The long debated and delayed living wage legislation, emanating from an epic land use battle at the Kingsbridge Armory, is coming to a vote today.
A press release drafted by the retail workers union and the Living Wage NYC Coalition, which we received from Bronx Borough President Ruben Diaz Jr.’s office yesterday, states: “Culminating an historic two-year campaign that created a citywide living wage movement that sets the standards for nationwide policies, the final Living Wage Bill will be voted on by the New York City Council at the stated meeting this coming Monday.”
The ” sets-the-standards” language is consistent with Diaz and his staff repeatedly reffering to the legislation as the “best” in the country.
The Council legislation here initially affected retailers in developments receiving taxpayer subsidies. But it was eventually gutted to only include employees of the developer and then further whittled down by Council Speaker Christine Quinn exempting workers at a massive development on the west side of Manhattan. Estimates now indicate that about 400 workers will benefit from the NYC legislation and only if the Council can override the mayor’s vowed veto.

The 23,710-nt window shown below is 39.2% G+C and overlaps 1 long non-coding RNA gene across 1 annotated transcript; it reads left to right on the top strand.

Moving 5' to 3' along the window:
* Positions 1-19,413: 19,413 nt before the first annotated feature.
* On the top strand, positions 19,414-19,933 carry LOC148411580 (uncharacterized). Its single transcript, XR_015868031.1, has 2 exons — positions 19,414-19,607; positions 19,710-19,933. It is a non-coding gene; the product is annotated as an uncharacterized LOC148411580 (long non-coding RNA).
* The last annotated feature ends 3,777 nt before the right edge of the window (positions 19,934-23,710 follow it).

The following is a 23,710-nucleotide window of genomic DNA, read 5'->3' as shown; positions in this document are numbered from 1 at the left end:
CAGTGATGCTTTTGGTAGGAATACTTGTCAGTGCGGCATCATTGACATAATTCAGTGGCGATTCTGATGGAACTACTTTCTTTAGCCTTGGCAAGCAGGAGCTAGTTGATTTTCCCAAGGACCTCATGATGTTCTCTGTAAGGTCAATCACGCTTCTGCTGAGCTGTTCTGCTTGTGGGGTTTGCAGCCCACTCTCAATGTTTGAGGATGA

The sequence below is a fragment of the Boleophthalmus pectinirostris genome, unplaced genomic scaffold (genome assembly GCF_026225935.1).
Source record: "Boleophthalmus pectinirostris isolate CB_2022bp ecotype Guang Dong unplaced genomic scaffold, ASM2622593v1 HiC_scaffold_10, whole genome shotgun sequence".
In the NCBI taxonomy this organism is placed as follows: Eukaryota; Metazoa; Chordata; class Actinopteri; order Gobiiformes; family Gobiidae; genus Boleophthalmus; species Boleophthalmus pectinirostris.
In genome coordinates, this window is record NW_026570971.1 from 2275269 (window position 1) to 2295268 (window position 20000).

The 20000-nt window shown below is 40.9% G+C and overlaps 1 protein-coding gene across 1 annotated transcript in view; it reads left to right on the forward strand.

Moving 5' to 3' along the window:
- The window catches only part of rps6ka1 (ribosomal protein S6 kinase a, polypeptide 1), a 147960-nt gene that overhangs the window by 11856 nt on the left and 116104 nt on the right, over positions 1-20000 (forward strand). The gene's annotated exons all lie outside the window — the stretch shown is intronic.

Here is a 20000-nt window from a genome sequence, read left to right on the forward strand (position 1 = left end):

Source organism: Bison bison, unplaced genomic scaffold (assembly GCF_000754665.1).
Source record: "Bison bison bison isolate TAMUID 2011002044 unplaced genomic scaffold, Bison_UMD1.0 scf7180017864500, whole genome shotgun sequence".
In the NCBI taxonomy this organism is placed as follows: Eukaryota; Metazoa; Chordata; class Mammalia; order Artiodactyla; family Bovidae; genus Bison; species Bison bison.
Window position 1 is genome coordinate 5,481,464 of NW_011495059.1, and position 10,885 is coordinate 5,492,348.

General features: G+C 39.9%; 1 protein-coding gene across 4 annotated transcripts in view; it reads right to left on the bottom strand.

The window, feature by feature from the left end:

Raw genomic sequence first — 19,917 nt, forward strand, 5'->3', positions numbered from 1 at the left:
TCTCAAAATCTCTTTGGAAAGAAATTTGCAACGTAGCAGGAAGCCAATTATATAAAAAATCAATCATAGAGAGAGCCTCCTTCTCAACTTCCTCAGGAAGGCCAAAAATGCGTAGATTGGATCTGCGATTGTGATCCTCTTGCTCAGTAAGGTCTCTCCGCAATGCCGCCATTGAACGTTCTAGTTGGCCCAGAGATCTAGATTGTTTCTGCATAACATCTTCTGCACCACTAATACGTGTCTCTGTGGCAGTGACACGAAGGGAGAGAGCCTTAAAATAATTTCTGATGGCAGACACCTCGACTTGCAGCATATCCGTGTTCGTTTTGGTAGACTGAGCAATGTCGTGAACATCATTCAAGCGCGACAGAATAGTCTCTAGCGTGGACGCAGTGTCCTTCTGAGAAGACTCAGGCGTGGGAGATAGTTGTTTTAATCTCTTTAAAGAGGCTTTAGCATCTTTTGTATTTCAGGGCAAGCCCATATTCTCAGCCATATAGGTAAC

As far as we know, only Riverdale Press reporter Adam Wisnieski has bothered to check out the claim that this bill is the “best” in the land. He found that through a 1998 law in San Jose, more workers receive higher pay in a city about an eighth the size of NYC.
Approximately 600 workers were affected in San Jose, a city with less than 1 million people when a living wage law was passed in 1998, according to a study on living wage by the University of Washington. The subsidy threshold is lower than what will be required to trigger the law New York. The definition of “living wage” also changes with the cost of living.
Right now, any developer receiving $100,000 or more in taxpayer subsides in San Jose is required to pay $13.59 per hour with health benefits or $14.84 per hour without benefits, according to the city’s website.
Compare that to New York’s $1 million subsidy threshold and requirement to pay $10 per hour with benefits and $11.50 without, and San Jose has a stronger living wage bill than New York.
And, arguably, a measure in Los Angeles bests the bill here as well, Wisnieski reports.